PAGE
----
aTypical Joe: a gay New Yorker living in the rural South
Thursday, February 23, 2006
The not-so-gay games
In Newsweekly broke the story about the popular online multiplayer World of Warcraft gamer cited for harassment because she recruited for a “GLBT friendly” guild in a general chat channel within the game. After some initial confusion the company issued an apology and promised to institute change.
In Newsweekly’s Alexander Sliwinski has followed up with a report about an International Game Developers Association (IGDA) survey regarding diversity behind the scenes in the video game industry:
“We are pretty homogeneous,” said Jason Della Rocca, executive director of the IGDA. “A lot of the information matched the stereotype of what a game developer is.” ... The report shows that 6 percent of individuals identified as being GLBT, with another 2.6 percent refusing to answer. The report mentions that many people stated they would not take the survey as a direct result of this particular question.
I’m struck that they even conducted such a survey in the face of these views:
There were respondents irritated that the IGDA was even looking into the issues of diversity. Many said that diversity has nothing to do with the outcome of a game - that the focus should be on talent and not diversity in the workforce.
“Please quit the PC stuff,” wrote one 37-year-old respondent, “you are a independent game developer org. Stop wasting money on diversity stuff and start doing useful stuff for independent game developers - who cares about race, sexuality or any of that stuff. This is the absolute last thing you need to waste money on - you are starting to sound like a political party - STOP IT NOW, or you won’t see any more money from me!”
Even though on average they have more industry experience and higher level of education, there is an $8,000 salary gap between GLBT workers and their non-GLBT coworkers. One game designer observes:
“The overall culture of video games is still fairly homophobic, even if most of the developers aren’t, which could have an effect on the self-confidence of LGBT industry workers. Also, many LGBT developers are closeted at work, which may keep them from forming the personal relationships that often lead to promotions and other business opportunities.”
I’m glad to see the game developers association tackling the topic, and In Newsweekly’s Sliwinski sticking with it.
RELATED: A couple thoughtsdeas that inform my thinking on the story. Here I look at how diversity matters because it makes us smarter, more creative and we make better decisions as a consequence of it. And here I look at examples that illustrate how the biases we need to become aware of and work to counteract are the subliminal biases that we can hardly even know we have.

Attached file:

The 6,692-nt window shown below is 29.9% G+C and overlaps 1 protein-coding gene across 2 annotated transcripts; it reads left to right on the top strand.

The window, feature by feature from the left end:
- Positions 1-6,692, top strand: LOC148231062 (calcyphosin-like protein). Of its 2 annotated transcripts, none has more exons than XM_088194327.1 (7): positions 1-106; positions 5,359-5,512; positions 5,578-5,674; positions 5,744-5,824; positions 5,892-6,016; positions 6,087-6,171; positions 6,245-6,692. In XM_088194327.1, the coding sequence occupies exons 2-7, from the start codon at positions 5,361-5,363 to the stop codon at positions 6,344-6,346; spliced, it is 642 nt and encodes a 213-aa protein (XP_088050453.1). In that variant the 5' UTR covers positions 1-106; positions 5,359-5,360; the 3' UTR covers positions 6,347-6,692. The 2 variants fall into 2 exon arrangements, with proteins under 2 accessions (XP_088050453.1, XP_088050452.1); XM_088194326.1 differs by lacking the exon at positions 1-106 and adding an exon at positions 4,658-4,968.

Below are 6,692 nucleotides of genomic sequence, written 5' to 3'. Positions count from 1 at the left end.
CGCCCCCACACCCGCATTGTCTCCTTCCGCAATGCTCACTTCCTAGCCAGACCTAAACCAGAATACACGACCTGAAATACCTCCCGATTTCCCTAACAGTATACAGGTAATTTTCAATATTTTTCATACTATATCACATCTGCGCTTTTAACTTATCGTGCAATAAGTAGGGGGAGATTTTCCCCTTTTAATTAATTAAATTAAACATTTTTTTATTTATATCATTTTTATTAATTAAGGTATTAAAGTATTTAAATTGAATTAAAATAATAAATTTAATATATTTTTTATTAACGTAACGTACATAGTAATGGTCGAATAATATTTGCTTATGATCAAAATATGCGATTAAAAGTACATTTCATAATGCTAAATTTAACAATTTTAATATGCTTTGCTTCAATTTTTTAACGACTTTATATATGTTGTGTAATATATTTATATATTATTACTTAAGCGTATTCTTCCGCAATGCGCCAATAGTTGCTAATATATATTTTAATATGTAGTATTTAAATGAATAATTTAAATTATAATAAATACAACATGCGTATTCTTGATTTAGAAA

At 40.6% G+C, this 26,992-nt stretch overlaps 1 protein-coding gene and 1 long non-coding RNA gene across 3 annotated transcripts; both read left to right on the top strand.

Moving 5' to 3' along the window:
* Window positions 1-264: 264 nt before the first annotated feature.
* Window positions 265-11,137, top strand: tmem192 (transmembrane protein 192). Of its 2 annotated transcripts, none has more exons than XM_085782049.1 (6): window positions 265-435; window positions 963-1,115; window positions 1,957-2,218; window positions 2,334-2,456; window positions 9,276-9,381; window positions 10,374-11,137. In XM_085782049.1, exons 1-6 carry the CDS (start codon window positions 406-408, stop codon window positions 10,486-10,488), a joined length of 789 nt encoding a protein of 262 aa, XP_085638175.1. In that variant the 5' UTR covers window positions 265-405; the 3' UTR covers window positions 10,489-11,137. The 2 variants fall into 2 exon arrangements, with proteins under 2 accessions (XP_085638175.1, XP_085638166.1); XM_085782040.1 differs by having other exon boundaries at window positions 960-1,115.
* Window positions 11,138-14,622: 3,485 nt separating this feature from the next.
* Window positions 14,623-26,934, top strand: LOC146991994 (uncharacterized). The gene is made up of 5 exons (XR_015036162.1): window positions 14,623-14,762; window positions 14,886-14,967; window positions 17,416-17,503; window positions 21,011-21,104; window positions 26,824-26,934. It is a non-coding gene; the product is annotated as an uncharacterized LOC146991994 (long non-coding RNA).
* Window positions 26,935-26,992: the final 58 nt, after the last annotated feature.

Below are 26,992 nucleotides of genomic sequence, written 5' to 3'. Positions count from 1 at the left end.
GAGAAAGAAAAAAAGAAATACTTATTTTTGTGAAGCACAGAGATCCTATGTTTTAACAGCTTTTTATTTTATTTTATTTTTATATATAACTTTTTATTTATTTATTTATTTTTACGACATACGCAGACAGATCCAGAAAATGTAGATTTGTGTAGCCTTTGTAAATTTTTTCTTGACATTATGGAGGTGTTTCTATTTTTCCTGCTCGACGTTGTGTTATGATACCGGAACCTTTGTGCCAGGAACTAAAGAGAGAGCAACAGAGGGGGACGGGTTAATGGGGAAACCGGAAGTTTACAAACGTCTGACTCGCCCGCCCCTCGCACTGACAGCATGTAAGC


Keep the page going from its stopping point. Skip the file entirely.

Niggas, queers and dykes
Damon Wayans wants to trademark “Nigga” for a clothing line and retail store:
[S]o far, his applications have been unsuccessful. Trademark examiner Kelly Boulton rejected the registration dated Dec. 22, citing a law that prohibits marks that are “immoral or scandalous.” A previous attempt by Wayans was turned down on identical grounds six months earlier.
“While debate exists about in-group uses of the term, ‘nigga’ is almost universally understood to be derogatory,” Boulton wrote to Wayans’ attorney, William H. Cox, according to the application.
I don’t want it trademarked because I don’t want any of our language trademarked but I wonder, do we really want Kelly Boulton telling us a term we use to describe ourselves is immoral? What say do any of us have in reclaiming those derogatory terms used against us?
Lynda Zadra-Symes, a trademark lawyer in California, said Wayans may be successful. She compared “Nigga” to the successful registration of Dykes on Bikes. The San Francisco Women’s Motorcycle Contingent fought the Trademark Office for three years to overturn an initial rejection of a Dykes on Bikes trademark. The mark was published Jan. 24.
“Because the application was by a group of lesbians it was eventually allowed to publish,” Zadra-Symes said.
“This is a great victory,” the group proclaimed on its website. “It affirms our right to determine who we are and how we present ourselves to the world.”
However, Tawnya Wojciechowski, another trademark attorney practicing in California, compared Wayans’ application to the ongoing legal case where Washington Redskins trademarks have been challenged by seven Native Americans. “They’re going to have a really tough time,” Wojciechowski predicted.
Remember George Will’s Sunday comment, “Conservatives believe in the pursuit of happiness, liberals believe in the delivering of happiness from a post-New Deal government.”
Today he blows that line up into a whole column:
A survey by the Pew Research Center shows that conservatives are happier than liberals—in all income groups. While 34 percent of all Americans call themselves “very happy,” only 28 percent of liberal Democrats (and 31 percent of moderate or conservative Democrats) do, compared with 47 percent of conservative Republicans. This finding is niftily self-reinforcing: It depresses liberals.
Election results do not explain this happiness gap. Republicans have been happier than Democrats every year since the survey began in 1972. Married people and religious people are especially disposed to happiness, and both cohorts vote more conservatively than does the nation as a whole.
People in the Sun Belt—almost entirely red states—have sunnier dispositions than Northerners, which could have as much to do with sunshine as with conservatism. Unless sunshine makes people happy, which makes them conservative.